The recent animated blockbuster Finding Dory (the sequel to Finding Nemo) featured a kelp forest. With a variety of animals swimming in and out, up and down, around and over the swaying fronds, the forest indicated a murky but safe haven for the absent-minded Dory and her friends.
Indeed, these underwater forests are of great ecological significance. In Australia, kelp is the main food source for the marine food web in the temperate regions of the southern coasts. Their forests deliver many social and economic benefits, hosting a vast array of fish and other marine animals, such as abalone.
The value of Australia’s temperate ecosystems for fishing and tourism is estimated at $10 billion annually. One of the main inhabitants of the southwest kelp forests, the Western Rock Lobster, is the country’s most prized fishery, last valued in 2014 at $359 million a year.
However, a marine heatwave in 2011 has killed a massive chunk of kelp forest in Western Australia. The resulting impacts are devastating.
Kelp forest halved
According to a new study published in Science, 100 km of the Great Southern Reef on Australia’s west coast south of Kalbarri is now devoid of kelp. Stretching further south to Jurien Bay, the population of kelp is half of what it was in 2010. Worryingly, the underwater forests have showed no signs of recovery since the start of their demise five years ago.
CSIRO marine ecologists Russ Babcock and Mat Vanderklift, and oceanographer Francois Dufois are co-authors of the study. They played a major part in monitoring the death of these kelp forests. Dr Vanderklift says such a huge loss of kelp has opened a window for seaweed-eating tropical fish to thrive. “Today, even though the climate is mostly favourable for the kelp to return, they remain absent,” he says.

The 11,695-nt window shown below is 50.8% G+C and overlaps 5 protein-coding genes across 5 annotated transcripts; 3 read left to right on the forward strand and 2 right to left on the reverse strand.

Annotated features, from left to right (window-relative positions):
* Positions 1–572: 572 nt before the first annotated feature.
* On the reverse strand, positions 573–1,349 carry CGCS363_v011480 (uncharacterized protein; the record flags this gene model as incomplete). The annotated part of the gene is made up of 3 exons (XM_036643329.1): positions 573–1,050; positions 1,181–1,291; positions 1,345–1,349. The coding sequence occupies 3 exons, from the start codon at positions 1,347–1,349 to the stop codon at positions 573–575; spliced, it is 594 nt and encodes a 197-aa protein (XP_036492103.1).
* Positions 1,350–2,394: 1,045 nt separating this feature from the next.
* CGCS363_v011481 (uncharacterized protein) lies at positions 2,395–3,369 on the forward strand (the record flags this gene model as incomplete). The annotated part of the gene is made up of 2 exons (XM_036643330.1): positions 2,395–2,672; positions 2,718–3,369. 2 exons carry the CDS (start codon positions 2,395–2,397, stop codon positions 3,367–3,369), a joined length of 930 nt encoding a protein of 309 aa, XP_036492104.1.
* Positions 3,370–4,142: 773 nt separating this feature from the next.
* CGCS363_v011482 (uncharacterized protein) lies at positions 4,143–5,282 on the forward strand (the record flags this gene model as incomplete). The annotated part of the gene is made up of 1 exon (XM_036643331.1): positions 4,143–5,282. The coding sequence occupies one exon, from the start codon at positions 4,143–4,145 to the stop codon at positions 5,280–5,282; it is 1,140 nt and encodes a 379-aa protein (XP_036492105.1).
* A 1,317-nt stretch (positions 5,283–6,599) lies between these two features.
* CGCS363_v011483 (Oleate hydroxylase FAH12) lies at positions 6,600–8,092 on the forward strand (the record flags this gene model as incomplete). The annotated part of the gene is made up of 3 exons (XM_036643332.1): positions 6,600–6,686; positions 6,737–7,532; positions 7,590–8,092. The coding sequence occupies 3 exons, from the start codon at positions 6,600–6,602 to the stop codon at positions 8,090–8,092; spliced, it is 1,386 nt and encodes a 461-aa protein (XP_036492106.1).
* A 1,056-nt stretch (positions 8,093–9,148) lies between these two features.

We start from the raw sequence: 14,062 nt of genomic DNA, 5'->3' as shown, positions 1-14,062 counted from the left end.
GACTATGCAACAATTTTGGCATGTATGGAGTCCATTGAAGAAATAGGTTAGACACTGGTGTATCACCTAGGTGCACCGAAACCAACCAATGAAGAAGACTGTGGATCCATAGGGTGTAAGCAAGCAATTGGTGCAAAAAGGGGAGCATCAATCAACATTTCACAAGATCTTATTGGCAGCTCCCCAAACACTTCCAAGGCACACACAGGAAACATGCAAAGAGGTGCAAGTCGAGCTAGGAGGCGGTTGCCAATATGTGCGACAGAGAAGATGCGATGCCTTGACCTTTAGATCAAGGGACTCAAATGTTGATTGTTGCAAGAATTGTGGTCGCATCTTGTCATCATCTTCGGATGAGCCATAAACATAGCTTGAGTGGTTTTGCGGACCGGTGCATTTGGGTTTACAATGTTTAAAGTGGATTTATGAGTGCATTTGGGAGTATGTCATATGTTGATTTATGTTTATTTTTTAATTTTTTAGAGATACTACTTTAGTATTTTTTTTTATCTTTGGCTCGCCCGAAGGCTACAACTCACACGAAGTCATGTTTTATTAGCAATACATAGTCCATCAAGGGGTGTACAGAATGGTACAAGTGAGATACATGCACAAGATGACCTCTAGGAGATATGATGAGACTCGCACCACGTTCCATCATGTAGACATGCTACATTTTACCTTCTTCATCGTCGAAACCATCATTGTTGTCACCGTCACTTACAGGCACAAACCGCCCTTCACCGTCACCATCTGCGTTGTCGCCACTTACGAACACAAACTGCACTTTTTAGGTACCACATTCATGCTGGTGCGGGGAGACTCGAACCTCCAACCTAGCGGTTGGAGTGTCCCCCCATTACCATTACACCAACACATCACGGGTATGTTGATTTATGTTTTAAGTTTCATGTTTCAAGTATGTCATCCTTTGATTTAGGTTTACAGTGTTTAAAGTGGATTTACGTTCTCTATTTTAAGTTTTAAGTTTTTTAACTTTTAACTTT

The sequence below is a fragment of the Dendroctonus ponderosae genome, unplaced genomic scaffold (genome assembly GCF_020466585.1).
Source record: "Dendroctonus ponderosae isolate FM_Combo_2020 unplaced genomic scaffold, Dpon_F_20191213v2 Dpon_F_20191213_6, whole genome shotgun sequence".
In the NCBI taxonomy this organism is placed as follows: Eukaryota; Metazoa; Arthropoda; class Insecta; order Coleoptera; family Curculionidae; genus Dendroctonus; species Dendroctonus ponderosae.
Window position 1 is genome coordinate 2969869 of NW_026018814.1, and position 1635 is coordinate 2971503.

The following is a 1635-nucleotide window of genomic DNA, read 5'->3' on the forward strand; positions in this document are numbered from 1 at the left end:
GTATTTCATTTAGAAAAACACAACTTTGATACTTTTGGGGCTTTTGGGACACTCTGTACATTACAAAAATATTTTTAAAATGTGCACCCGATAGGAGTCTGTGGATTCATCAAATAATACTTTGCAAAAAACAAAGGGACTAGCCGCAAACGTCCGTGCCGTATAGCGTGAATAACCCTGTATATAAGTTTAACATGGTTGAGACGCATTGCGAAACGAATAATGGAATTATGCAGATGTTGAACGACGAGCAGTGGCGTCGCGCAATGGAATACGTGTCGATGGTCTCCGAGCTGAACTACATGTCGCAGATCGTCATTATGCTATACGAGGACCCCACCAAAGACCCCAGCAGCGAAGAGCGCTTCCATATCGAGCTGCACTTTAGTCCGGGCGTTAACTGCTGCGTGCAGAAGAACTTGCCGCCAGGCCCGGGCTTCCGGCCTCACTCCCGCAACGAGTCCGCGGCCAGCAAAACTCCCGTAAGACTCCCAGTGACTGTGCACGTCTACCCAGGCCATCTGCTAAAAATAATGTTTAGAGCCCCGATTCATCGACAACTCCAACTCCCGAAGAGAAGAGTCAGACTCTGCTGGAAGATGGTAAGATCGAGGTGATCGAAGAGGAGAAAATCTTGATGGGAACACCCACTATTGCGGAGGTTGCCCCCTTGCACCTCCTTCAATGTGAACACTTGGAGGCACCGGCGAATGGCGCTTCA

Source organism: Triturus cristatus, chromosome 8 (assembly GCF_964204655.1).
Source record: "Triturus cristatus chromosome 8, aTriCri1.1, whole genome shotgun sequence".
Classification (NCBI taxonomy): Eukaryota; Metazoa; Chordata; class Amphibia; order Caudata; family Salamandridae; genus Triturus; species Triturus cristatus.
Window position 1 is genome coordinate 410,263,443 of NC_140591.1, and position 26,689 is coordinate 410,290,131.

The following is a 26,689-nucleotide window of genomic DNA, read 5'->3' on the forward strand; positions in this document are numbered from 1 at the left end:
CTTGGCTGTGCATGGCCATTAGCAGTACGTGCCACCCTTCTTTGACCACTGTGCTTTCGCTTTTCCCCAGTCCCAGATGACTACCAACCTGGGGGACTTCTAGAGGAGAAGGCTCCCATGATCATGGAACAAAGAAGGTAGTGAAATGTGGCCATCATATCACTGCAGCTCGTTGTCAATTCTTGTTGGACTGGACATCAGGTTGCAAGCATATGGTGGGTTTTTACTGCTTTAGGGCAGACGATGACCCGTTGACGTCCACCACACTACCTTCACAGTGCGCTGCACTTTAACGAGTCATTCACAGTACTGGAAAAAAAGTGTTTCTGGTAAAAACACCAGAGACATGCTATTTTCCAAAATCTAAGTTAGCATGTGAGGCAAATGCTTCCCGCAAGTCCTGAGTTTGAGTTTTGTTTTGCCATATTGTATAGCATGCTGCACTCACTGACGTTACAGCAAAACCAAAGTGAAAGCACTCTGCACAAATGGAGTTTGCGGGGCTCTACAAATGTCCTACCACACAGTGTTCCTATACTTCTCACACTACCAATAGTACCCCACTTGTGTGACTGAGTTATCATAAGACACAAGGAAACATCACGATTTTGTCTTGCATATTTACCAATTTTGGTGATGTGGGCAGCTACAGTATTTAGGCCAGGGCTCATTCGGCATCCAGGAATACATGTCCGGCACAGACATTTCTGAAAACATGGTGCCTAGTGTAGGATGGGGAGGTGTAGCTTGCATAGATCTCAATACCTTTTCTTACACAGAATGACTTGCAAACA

And their absence is likely to be permanent. “Kelp spores would have to get back to the area somehow, and even then they would have to avoid being eaten. All in all, a very difficult task,” says Dr Vanderklift.
“The total loss of kelp is more than 900 square kilometres,” explains Dr Babcock. “Kelp is a large habitat forming alga that supports biodiversity by providing shelter for a myriad of other plants and animals. As the very base of food webs in the region, their absence also has a huge impact on productivity.”
Furthermore, this change in the structure of the coastal ecosystem won’t only affect marine organisms—many people depend on the kelps for their livelihoods.
The ocean warming of recent years along the west coast was intensified during one of the strongest La Niña cycles on record in 2011. La Niña brings higher than average water temperatures to Australia’s west coast—as El Niño does to the east coast.
The problem was further exacerbated by the unique Leeuwin Current, which flows south, carrying with it the warmer waters and tropical species of the Ningaloo tropics. Temperatures along some parts of the western coastline were up to five degrees warmer than average during this marine heatwave. As kelp is a cold-water alga, it simply could not tolerate the extreme change in temperature.
The study was based on a 15-year survey, which commenced in 2000, stretching 2000 km along the west Australian coast. The data CSIRO collected before the marine heatwave formed a large part of the pre-impact baselines from Cape Naturaliste in the south to the tropics in Ningaloo.
Ecosystems at risk
The results of the study are a solid indication that
The demise of coral reefs worldwide was especially apparent with the recent global bleaching event. Concern for the Great Barrier Reef has come from the likes of Sir David Attenborough, U.S. President Barack Obama and even the voice of Dory herself, Ellen DeGeneres.
Live coral cover on some parts of Ningaloo dropped from 80 to 6 percent following the 2011 marine heatwave. These isolated reefs are still in the process of recovering. Seagrasses in Shark Bay were also hit hard, as reported in ECOS in 2013.
More impacts expected
As oceans continue to warm, and La Niña events increase in frequency, more intense effects are expected to occur in the eastern Indian Ocean.
“Consequently the prognosis for kelp forests in Western Australia and along the rest of Australia’s southern coasts is poor,” says Dr Babcock. “At a local scale there is potential to make management decisions that take into account a changed level of kelp production, and to adjust allowable fisheries catches accordingly. In terms of conservation, areas of remaining kelp could be given additional protection.”
“Ultimately, however, global warming has to be addressed as the root cause of these changes.”
This work has been enabled by Western Australia Government initiatives including the Western Australian Marine Science Institution and the Strategic Research Fund for the Marine Environment.